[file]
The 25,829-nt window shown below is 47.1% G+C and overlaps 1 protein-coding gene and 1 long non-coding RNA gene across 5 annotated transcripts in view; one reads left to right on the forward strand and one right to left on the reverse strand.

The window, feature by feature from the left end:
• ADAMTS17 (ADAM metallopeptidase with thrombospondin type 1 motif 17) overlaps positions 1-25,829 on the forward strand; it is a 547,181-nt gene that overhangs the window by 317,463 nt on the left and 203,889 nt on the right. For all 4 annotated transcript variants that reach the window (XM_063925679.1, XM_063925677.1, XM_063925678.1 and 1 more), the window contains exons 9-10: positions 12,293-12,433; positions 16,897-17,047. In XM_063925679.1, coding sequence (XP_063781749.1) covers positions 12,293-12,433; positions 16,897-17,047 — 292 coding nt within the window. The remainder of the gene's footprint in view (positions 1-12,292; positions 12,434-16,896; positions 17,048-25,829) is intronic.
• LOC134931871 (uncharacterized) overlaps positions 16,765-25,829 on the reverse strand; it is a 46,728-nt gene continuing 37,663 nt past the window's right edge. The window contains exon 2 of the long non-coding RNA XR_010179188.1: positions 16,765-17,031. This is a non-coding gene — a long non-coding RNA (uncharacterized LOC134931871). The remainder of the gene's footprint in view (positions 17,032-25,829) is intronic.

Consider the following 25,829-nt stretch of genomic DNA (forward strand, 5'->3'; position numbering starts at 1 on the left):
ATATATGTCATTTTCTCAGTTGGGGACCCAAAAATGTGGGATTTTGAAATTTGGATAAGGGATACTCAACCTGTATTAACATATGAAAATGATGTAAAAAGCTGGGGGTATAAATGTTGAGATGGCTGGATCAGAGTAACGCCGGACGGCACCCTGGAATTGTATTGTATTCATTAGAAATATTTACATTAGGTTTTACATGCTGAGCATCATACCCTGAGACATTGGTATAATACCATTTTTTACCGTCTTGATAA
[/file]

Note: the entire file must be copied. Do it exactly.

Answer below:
The 25,829-nt window shown below is 47.1% G+C and overlaps 1 protein-coding gene and 1 long non-coding RNA gene across 5 annotated transcripts in view; one reads left to right on the forward strand and one right to left on the reverse strand.

The window, feature by feature from the left end:
• ADAMTS17 (ADAM metallopeptidase with thrombospondin type 1 motif 17) overlaps positions 1-25,829 on the forward strand; it is a 547,181-nt gene that overhangs the window by 317,463 nt on the left and 203,889 nt on the right. For all 4 annotated transcript variants that reach the window (XM_063925679.1, XM_063925677.1, XM_063925678.1 and 1 more), the window contains exons 9-10: positions 12,293-12,433; positions 16,897-17,047. In XM_063925679.1, coding sequence (XP_063781749.1) covers positions 12,293-12,433; positions 16,897-17,047 — 292 coding nt within the window. The remainder of the gene's footprint in view (positions 1-12,292; positions 12,434-16,896; positions 17,048-25,829) is intronic.
• LOC134931871 (uncharacterized) overlaps positions 16,765-25,829 on the reverse strand; it is a 46,728-nt gene continuing 37,663 nt past the window's right edge. The window contains exon 2 of the long non-coding RNA XR_010179188.1: positions 16,765-17,031. This is a non-coding gene — a long non-coding RNA (uncharacterized LOC134931871). The remainder of the gene's footprint in view (positions 17,032-25,829) is intronic.

Consider the following 25,829-nt stretch of genomic DNA (forward strand, 5'->3'; position numbering starts at 1 on the left):
ATATATGTCATTTTCTCAGTTGGGGACCCAAAAATGTGGGATTTTGAAATTTGGATAAGGGATACTCAACCTGTATTAACATATGAAAATGATGTAAAAAGCTGGGGGTATAAATGTTGAGATGGCTGGATCAGAGTAACGCCGGACGGCACCCTGGAATTGTATTGTATTCATTAGAAATATTTACATTAGGTTTTACATGCTGAGCATCATACCCTGAGACATTGGTATAATACCATTTTTTACCGTCTTGATAA